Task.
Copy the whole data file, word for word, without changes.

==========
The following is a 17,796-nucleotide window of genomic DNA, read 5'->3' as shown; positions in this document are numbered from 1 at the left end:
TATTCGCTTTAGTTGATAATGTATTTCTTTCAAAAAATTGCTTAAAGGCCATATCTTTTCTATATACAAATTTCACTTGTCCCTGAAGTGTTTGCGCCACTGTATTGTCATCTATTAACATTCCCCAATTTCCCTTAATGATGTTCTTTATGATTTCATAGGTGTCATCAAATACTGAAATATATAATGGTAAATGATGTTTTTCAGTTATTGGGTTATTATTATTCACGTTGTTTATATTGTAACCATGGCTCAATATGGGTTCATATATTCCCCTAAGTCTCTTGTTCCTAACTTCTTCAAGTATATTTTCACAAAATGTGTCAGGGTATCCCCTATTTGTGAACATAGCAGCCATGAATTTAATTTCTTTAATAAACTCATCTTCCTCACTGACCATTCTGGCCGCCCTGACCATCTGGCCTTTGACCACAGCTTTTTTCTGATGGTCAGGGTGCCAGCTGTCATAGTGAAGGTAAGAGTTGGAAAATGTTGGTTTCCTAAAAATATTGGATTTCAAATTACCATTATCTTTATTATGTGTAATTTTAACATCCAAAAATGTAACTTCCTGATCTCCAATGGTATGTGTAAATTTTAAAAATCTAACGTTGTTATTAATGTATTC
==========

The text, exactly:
The following is a 17,796-nucleotide window of genomic DNA, read 5'->3' as shown; positions in this document are numbered from 1 at the left end:
TATTCGCTTTAGTTGATAATGTATTTCTTTCAAAAAATTGCTTAAAGGCCATATCTTTTCTATATACAAATTTCACTTGTCCCTGAAGTGTTTGCGCCACTGTATTGTCATCTATTAACATTCCCCAATTTCCCTTAATGATGTTCTTTATGATTTCATAGGTGTCATCAAATACTGAAATATATAATGGTAAATGATGTTTTTCAGTTATTGGGTTATTATTATTCACGTTGTTTATATTGTAACCATGGCTCAATATGGGTTCATATATTCCCCTAAGTCTCTTGTTCCTAACTTCTTCAAGTATATTTTCACAAAATGTGTCAGGGTATCCCCTATTTGTGAACATAGCAGCCATGAATTTAATTTCTTTAATAAACTCATCTTCCTCACTGACCATTCTGGCCGCCCTGACCATCTGGCCTTTGACCACAGCTTTTTTCTGATGGTCAGGGTGCCAGCTGTCATAGTGAAGGTAAGAGTTGGAAAATGTTGGTTTCCTAAAAATATTGGATTTCAAATTACCATTATCTTTATTATGTGTAATTTTAACATCCAAAAATGTAACTTCCTGATCTCCAATGGTATGTGTAAATTTTAAAAATCTAACGTTGTTATTAATGTATTC